Health clubs even on the tightest of budgets shouldn't compromise on what features they really want in their locker rooms, Phillips says.
“You should try to allow as much finance as possible to go into your locker rooms,” he says. “When it comes to touch and feel and sight in locker rooms, it's all about the experience.”
Poris and management at the YMCA Renaissance Center also spent a lot of time discussing what is — and what isn't — important for the men's and women's locker rooms. The team discussed everything from who uses the locker room and when they use it to the number of sinks and lockers needed, Poris says.
The Y built the women's locker room with larger, more private showers with enough room for a small dressing area. The designers allotted extra counter space for women to blow dry their hair, put on makeup and get ready for their day. The men's locker room features extra-large lockers that are deep and tall enough to hold a suit jacket, additional average-sized showers and more sinks than the women's locker room.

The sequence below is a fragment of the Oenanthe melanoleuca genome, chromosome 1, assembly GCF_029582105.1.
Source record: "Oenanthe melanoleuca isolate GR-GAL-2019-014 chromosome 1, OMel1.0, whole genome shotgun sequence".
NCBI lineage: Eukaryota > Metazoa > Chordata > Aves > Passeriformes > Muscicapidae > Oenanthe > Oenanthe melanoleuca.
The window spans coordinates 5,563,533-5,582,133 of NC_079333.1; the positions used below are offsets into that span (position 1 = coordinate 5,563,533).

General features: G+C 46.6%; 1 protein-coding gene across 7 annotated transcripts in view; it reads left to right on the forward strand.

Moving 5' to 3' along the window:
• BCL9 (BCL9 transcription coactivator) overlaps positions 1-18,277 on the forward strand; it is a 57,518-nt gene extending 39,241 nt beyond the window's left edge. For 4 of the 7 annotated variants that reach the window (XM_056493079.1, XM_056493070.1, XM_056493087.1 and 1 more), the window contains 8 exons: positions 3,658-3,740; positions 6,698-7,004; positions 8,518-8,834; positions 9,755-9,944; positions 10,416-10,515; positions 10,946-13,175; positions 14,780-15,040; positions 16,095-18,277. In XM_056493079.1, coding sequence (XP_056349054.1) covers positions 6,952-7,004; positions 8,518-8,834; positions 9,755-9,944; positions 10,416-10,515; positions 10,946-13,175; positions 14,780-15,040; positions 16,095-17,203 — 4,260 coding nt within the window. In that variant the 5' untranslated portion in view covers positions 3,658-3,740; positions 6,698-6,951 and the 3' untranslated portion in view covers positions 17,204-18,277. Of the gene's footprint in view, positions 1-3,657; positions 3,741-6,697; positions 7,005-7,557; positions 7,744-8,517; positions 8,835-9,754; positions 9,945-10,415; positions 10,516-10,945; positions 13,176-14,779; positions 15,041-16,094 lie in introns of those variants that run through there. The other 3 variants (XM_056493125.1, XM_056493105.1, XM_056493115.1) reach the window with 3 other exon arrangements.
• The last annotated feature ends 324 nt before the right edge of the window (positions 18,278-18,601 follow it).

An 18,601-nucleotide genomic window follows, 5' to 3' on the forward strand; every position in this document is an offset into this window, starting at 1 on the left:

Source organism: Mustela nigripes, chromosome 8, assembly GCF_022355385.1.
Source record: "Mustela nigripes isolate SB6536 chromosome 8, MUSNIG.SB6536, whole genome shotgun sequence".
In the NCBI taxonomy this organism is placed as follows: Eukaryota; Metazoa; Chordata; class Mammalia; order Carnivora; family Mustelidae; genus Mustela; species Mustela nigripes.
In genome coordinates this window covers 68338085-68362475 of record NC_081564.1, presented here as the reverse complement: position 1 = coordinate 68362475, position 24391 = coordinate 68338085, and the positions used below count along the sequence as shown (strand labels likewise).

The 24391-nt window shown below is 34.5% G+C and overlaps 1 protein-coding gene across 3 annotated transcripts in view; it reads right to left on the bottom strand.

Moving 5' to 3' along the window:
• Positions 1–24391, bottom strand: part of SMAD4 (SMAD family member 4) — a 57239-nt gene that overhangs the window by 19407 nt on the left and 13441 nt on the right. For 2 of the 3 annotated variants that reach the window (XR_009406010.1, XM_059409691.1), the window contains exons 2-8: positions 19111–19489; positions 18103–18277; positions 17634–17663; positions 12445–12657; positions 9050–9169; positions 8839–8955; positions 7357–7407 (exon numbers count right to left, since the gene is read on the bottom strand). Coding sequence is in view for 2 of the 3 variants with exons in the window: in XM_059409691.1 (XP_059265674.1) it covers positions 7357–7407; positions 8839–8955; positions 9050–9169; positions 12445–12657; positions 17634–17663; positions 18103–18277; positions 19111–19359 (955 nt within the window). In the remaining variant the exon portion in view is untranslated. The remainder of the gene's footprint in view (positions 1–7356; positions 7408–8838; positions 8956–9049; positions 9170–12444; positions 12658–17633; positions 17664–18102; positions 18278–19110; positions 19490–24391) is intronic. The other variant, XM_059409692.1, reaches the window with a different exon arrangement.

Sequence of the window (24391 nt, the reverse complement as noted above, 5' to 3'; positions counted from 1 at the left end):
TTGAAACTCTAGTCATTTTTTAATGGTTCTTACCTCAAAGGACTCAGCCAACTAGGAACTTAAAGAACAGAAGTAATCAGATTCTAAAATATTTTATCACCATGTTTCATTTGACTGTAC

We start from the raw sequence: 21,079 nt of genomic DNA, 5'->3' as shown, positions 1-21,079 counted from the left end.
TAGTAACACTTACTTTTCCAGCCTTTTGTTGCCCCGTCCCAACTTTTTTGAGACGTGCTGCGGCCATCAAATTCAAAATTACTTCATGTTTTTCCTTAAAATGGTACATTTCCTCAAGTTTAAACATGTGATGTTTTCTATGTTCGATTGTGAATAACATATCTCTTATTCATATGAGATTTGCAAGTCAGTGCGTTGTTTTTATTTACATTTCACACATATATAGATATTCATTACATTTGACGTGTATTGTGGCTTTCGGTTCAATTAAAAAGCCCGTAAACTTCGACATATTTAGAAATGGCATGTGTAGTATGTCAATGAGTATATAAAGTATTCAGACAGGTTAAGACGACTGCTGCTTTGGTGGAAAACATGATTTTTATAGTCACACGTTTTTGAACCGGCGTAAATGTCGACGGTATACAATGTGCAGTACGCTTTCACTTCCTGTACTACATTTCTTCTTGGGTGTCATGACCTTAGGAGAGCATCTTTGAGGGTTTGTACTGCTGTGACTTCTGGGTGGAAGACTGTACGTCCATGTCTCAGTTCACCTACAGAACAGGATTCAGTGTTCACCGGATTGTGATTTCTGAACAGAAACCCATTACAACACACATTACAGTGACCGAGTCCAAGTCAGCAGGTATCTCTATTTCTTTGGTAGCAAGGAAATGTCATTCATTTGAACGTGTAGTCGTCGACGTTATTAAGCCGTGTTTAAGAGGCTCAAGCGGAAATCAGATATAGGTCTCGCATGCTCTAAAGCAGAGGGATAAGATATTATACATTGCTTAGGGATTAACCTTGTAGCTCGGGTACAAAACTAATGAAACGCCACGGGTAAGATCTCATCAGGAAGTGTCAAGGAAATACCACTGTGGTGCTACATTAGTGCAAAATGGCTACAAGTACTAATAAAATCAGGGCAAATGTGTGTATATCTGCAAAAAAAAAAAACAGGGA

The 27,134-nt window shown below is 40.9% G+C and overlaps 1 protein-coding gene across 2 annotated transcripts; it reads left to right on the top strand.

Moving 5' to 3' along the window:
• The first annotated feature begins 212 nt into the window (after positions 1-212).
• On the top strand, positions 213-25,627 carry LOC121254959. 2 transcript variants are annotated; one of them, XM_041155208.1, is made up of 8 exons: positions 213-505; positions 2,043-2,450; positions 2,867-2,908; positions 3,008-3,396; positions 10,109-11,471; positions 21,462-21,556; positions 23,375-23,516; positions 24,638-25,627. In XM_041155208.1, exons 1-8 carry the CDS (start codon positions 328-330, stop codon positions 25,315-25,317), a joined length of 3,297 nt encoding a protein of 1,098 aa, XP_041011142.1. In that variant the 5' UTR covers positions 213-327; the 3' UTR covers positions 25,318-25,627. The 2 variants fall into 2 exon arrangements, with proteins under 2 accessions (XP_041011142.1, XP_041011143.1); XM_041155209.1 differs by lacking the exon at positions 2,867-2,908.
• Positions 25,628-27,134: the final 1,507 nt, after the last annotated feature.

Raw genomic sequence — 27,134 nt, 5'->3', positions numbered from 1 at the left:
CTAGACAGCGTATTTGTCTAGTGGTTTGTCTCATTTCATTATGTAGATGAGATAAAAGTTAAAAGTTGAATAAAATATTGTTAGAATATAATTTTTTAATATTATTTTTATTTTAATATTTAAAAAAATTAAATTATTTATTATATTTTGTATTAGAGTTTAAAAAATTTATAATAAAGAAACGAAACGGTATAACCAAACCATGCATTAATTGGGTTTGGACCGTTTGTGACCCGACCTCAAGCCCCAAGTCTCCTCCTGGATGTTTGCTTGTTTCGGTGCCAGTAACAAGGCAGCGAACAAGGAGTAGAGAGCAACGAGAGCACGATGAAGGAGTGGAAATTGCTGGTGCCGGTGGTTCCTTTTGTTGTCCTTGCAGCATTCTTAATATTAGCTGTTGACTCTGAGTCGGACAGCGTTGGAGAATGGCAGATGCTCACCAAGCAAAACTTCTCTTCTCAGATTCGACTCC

Features customized to each gender are becoming more common in locker rooms, Phillips says.
“You want members to spend more time in locker rooms unwinding,” Phillips says. “To do that, we're definitely treating men's and women's locker rooms as different areas.”
Of the health clubs he's recently designed, Phillips says the women's locker room has become increasingly more social. A “lounge-like atmosphere” with comfortable seating is ideal, he says.
“Women should have plenty of areas where they can put on makeup and interact,” Phillips says. “Give them a place where they can communicate with other people. Make it friendly.”
At all The Sports Club/LA locations, the women's locker rooms have more vanity space, fewer sinks and large shower rooms for privacy, says Steven Wilson, spokesperson for The Sports Club Co., Los Angeles, which owns the clubs.
Adding fragrance is another easy way to elevate the space, says Raymond Connelly, principal at RFCY Consultants Corp., an architecture firm in East Brunswick, NJ. After polling 200 people, RFCY learned that most women liked the smell of lilacs. A sanitary spray is nominal cost-wise but creates a relaxing, post-workout environment, he says.
An abundance of accessible outlets in dry areas of the women's locker room are essential, Connelly says. In wet areas, Connelly places paper-towel dispensers to help with cleaning.